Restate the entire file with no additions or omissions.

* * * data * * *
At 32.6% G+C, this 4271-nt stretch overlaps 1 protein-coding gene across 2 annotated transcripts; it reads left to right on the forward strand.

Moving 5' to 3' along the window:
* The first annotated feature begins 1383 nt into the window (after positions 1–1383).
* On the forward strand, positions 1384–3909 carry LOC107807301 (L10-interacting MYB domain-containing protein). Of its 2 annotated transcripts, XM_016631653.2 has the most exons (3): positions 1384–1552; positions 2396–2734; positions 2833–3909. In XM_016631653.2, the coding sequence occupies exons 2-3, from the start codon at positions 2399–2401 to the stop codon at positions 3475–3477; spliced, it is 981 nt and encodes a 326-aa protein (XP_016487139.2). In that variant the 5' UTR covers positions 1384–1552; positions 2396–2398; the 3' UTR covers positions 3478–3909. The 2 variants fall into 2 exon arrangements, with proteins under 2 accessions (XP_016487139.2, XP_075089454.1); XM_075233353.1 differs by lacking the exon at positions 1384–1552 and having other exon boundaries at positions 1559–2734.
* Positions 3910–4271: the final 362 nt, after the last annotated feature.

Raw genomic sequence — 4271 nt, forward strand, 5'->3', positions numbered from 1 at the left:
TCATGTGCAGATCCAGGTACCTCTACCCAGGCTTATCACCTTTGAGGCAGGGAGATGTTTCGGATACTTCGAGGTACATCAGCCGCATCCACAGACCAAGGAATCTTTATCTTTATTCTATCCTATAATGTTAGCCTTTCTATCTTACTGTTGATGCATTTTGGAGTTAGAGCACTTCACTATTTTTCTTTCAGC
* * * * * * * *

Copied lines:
At 32.6% G+C, this 4271-nt stretch overlaps 1 protein-coding gene across 2 annotated transcripts; it reads left to right on the forward strand.

Moving 5' to 3' along the window:
* The first annotated feature begins 1383 nt into the window (after positions 1–1383).
* On the forward strand, positions 1384–3909 carry LOC107807301 (L10-interacting MYB domain-containing protein). Of its 2 annotated transcripts, XM_016631653.2 has the most exons (3): positions 1384–1552; positions 2396–2734; positions 2833–3909. In XM_016631653.2, the coding sequence occupies exons 2-3, from the start codon at positions 2399–2401 to the stop codon at positions 3475–3477; spliced, it is 981 nt and encodes a 326-aa protein (XP_016487139.2). In that variant the 5' UTR covers positions 1384–1552; positions 2396–2398; the 3' UTR covers positions 3478–3909. The 2 variants fall into 2 exon arrangements, with proteins under 2 accessions (XP_016487139.2, XP_075089454.1); XM_075233353.1 differs by lacking the exon at positions 1384–1552 and having other exon boundaries at positions 1559–2734.
* Positions 3910–4271: the final 362 nt, after the last annotated feature.

Raw genomic sequence — 4271 nt, forward strand, 5'->3', positions numbered from 1 at the left:
TCATGTGCAGATCCAGGTACCTCTACCCAGGCTTATCACCTTTGAGGCAGGGAGATGTTTCGGATACTTCGAGGTACATCAGCCGCATCCACAGACCAAGGAATCTTTATCTTTATTCTATCCTATAATGTTAGCCTTTCTATCTTACTGTTGATGCATTTTGGAGTTAGAGCACTTCACTATTTTTCTTTCAGC